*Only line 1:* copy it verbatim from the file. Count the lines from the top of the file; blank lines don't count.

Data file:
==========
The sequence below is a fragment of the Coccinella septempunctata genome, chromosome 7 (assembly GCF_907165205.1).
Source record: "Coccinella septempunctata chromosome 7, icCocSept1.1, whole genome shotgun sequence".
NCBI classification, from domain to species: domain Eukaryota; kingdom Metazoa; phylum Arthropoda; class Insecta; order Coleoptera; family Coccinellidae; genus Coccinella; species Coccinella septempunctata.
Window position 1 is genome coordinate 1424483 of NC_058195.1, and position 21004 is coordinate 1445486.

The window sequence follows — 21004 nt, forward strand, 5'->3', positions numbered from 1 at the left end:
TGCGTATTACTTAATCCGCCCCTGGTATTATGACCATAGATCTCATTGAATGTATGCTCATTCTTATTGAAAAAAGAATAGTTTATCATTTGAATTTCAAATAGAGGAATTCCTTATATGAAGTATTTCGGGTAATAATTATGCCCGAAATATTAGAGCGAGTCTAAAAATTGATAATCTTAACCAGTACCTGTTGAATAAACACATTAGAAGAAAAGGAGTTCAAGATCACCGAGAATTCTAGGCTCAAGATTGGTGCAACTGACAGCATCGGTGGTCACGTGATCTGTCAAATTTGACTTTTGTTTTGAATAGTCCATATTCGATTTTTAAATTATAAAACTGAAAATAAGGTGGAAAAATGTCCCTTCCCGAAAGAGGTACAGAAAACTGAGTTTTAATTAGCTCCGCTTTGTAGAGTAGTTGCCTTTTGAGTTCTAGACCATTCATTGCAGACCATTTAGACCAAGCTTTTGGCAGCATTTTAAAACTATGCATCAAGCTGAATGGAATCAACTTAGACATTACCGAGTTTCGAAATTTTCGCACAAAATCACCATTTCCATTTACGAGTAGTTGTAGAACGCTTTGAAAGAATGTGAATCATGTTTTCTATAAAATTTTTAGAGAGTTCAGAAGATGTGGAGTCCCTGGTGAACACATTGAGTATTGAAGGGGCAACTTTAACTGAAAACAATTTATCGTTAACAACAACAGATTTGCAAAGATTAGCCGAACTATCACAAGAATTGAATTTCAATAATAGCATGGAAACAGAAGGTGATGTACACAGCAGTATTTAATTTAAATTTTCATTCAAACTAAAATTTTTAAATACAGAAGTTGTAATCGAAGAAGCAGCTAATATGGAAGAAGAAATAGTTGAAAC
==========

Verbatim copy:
The sequence below is a fragment of the Coccinella septempunctata genome, chromosome 7 (assembly GCF_907165205.1).